On Wednesday, hundreds of yeshiva students demonstrated outside Prison Six in Atlit, south of Haifa, where the IDF has placed Moshe A., 19, a yeshiva student dodging the draft.
On Sunday, Moshe came to his Kiryat Malachi home for a short furlough from his Lithuanian yeshiva Nachlat Asher in Petach Tikva. According to his mother, Miri, who spoke to Ynet, the IDF recruitment department called to make sure he was home, and then, at 2:30 AM Monday, some MPs arrived and arrested Moshe.
“Since then I haven’t heard a thing from him,” his mother said, who’s getting the news about her son only through his yeshiva rebbi.
On Tuesday, Moshe A. was sentenced to 14 days in jail for ignoring an invitation from the army. His mother said Moshe was very much afraid of the draft, after hearing that yeshiva boys are “ruined” in the army. She added that on Sunday he called his father to say tearfully that “people are cursing here, dirtying their mouths, I can’t stand it.”
Just to set the record straight, the IDF Spokesperson’s office made clear that Moshe A. was the only yeshiva student arrested, but not because he’s opposed to the draft—they all are, but because he chose to ignore the draft notice. According to the IDF, everybody else who are classified as a draft candidate whose Torah study is his livelihood did show up, register and received a deferment until the Knesset passes the new draft law.
Moshe A. was following the command of Rabbi Shmuel Auerbach, leader of the Jerusalem Lithuanian Haredim, who declared the effort to recruit yeshiva students “gzeirat shmad,” tantamount to the medieval church’s attempts to convert Jews by force.
An ad published in a Haredi paper associated with Rabbi Auerbach last week cited him as saying that since the current notices being sent out to yeshiva students of age are only for the purpose of screening and placement—and not actual draft notices—students must not report at all.
So Rabbi Auerbach and his merry band of Haredim needed a pawn to serve their political aims, not the least of which is fund raising for the glorious struggle against the Torah hating Zionisrs, and Moshe A. volunteered.
Just to make things even more complicated, according to his mother, Moshe A. is scheduled to undergo back surgery next week. “They promised me to release him until then,” she said. “But I’m worried. Meanwhile he’s suffering pain over there. I don’t know what his medical condition is, and I’m afraid they’ll harass him and force him to do things which are contrary to his faith…”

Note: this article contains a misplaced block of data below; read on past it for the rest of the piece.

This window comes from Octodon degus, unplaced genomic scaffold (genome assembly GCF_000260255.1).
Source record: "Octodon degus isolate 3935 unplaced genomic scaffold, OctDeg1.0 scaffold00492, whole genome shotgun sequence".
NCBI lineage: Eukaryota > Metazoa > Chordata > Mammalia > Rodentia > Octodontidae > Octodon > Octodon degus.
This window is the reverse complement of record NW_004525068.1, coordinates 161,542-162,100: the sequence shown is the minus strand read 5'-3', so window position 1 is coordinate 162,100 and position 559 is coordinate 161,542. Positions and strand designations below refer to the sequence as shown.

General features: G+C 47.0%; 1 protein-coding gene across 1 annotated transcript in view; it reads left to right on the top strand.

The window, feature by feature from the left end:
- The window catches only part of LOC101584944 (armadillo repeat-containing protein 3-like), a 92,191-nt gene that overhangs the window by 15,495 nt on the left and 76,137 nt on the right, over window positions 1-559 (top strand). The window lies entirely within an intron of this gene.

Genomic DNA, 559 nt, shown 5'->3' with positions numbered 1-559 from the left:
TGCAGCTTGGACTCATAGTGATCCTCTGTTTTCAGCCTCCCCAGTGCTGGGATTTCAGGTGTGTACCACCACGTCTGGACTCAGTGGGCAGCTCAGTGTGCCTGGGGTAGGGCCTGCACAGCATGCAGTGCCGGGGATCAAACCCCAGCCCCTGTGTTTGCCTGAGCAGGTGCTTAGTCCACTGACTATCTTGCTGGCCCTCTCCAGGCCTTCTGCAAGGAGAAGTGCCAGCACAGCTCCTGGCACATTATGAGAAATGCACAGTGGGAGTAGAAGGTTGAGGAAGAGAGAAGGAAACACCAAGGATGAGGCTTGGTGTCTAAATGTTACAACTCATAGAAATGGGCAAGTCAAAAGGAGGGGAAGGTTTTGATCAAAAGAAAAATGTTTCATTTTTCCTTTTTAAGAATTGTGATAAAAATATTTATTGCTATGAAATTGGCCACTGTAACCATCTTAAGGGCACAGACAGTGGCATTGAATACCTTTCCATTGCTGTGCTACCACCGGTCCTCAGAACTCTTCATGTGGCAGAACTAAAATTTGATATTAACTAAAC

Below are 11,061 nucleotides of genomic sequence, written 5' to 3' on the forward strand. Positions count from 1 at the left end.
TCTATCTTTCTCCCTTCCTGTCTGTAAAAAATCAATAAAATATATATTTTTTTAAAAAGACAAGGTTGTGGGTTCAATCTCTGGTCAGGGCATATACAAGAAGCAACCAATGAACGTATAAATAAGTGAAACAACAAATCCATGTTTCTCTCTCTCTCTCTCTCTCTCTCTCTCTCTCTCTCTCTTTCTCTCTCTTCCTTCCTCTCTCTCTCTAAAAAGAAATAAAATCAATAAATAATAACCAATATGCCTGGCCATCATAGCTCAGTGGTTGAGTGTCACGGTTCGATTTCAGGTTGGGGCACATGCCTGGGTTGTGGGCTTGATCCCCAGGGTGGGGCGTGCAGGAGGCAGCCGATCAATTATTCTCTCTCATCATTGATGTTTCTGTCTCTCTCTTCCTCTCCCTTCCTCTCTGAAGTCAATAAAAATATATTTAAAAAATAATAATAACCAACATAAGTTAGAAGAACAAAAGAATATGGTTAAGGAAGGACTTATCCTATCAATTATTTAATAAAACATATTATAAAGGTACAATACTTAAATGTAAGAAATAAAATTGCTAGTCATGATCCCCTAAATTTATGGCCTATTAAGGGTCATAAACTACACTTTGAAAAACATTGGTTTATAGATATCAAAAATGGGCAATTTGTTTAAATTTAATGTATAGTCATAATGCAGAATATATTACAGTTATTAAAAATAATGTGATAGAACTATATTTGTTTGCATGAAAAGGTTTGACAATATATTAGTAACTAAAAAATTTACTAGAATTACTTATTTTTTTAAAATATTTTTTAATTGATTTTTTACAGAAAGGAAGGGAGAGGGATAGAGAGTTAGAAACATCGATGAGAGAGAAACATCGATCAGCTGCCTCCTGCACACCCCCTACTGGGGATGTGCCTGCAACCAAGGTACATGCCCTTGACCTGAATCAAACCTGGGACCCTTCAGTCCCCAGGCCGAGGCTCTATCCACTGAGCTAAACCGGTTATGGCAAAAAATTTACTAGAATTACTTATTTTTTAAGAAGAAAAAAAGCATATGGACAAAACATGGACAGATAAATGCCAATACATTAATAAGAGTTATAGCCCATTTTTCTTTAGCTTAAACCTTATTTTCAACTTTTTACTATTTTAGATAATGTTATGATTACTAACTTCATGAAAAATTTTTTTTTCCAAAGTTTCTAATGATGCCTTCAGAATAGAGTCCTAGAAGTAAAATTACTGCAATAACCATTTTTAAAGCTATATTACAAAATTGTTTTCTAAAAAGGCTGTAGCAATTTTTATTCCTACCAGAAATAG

Transportation from Kiryat Malachi, in the northern Negev, to the prison up north presents a problem for Miri, who relies on buses to travel. “In my entire life I never took the bus to Haifa,” she said.
Rabbi Auerbach did show up in front of the prison gates Wednesday, with hundreds of followers, to pray for “the removal of the decree.”
The elderly rabbi visited Moshe A. in his prison cell, gave him a religious seifer-book and a bouquet of flowers. He also asked the boy to bless him.
Now that the first yeshiva student has been punished with a short prison sentence, the fight is bound to intensify. The rally by the jail marked the start of a new campaign, in Israel and abroad, in which the name of the state of Israel will be dragged through the mud and the IDF be compared to Stalin and the Communists.
About the Author: Yori Yanover has been a working journalist since age 17, before he enlisted and worked for Ba'Machane Nachal. Since then he has worked for Israel Shelanu, the US supplement of Yedioth, JCN18.com, USAJewish.com, Lubavitch News Service, Arutz 7 (as DJ on the high seas), and the Grand Street News. He has published Dancing and Crying, a colorful and intimate portrait of the last two years in the life of the late Lubavitch Rebbe, (in Hebrew), and two fun books in English: The Cabalist's Daughter: A Novel of Practical Messianic Redemption, and How Would God REALLY Vote.
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